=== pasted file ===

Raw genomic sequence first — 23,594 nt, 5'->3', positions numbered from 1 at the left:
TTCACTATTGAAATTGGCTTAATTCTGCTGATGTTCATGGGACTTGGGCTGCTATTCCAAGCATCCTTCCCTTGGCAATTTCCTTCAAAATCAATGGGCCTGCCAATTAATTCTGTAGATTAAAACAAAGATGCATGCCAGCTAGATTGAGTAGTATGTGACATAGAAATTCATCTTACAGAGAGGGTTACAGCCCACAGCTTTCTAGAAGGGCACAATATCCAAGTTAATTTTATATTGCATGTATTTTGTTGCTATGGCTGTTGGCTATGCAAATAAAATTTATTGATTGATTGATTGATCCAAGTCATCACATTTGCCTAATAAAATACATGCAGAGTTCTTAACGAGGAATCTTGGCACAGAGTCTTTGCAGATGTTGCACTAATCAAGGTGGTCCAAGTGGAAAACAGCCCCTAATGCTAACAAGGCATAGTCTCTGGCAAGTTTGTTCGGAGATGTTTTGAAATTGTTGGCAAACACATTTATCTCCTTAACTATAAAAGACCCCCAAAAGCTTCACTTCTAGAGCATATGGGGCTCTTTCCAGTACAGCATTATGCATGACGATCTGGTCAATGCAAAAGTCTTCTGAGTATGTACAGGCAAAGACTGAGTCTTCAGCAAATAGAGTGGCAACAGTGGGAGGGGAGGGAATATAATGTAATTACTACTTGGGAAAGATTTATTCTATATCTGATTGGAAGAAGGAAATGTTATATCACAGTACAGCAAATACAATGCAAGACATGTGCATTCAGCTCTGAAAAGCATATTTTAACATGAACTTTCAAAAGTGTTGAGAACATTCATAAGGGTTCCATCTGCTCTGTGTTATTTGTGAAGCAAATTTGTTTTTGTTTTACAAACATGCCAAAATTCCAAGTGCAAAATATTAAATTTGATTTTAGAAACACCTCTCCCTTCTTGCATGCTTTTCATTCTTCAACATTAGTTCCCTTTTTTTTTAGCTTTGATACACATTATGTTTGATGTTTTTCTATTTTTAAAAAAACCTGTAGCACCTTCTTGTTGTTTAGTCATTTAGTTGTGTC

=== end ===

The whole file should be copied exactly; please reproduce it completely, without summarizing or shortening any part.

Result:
Raw genomic sequence first — 23,594 nt, 5'->3', positions numbered from 1 at the left:
TTCACTATTGAAATTGGCTTAATTCTGCTGATGTTCATGGGACTTGGGCTGCTATTCCAAGCATCCTTCCCTTGGCAATTTCCTTCAAAATCAATGGGCCTGCCAATTAATTCTGTAGATTAAAACAAAGATGCATGCCAGCTAGATTGAGTAGTATGTGACATAGAAATTCATCTTACAGAGAGGGTTACAGCCCACAGCTTTCTAGAAGGGCACAATATCCAAGTTAATTTTATATTGCATGTATTTTGTTGCTATGGCTGTTGGCTATGCAAATAAAATTTATTGATTGATTGATTGATCCAAGTCATCACATTTGCCTAATAAAATACATGCAGAGTTCTTAACGAGGAATCTTGGCACAGAGTCTTTGCAGATGTTGCACTAATCAAGGTGGTCCAAGTGGAAAACAGCCCCTAATGCTAACAAGGCATAGTCTCTGGCAAGTTTGTTCGGAGATGTTTTGAAATTGTTGGCAAACACATTTATCTCCTTAACTATAAAAGACCCCCAAAAGCTTCACTTCTAGAGCATATGGGGCTCTTTCCAGTACAGCATTATGCATGACGATCTGGTCAATGCAAAAGTCTTCTGAGTATGTACAGGCAAAGACTGAGTCTTCAGCAAATAGAGTGGCAACAGTGGGAGGGGAGGGAATATAATGTAATTACTACTTGGGAAAGATTTATTCTATATCTGATTGGAAGAAGGAAATGTTATATCACAGTACAGCAAATACAATGCAAGACATGTGCATTCAGCTCTGAAAAGCATATTTTAACATGAACTTTCAAAAGTGTTGAGAACATTCATAAGGGTTCCATCTGCTCTGTGTTATTTGTGAAGCAAATTTGTTTTTGTTTTACAAACATGCCAAAATTCCAAGTGCAAAATATTAAATTTGATTTTAGAAACACCTCTCCCTTCTTGCATGCTTTTCATTCTTCAACATTAGTTCCCTTTTTTTTTAGCTTTGATACACATTATGTTTGATGTTTTTCTATTTTTAAAAAAACCTGTAGCACCTTCTTGTTGTTTAGTCATTTAGTTGTGTC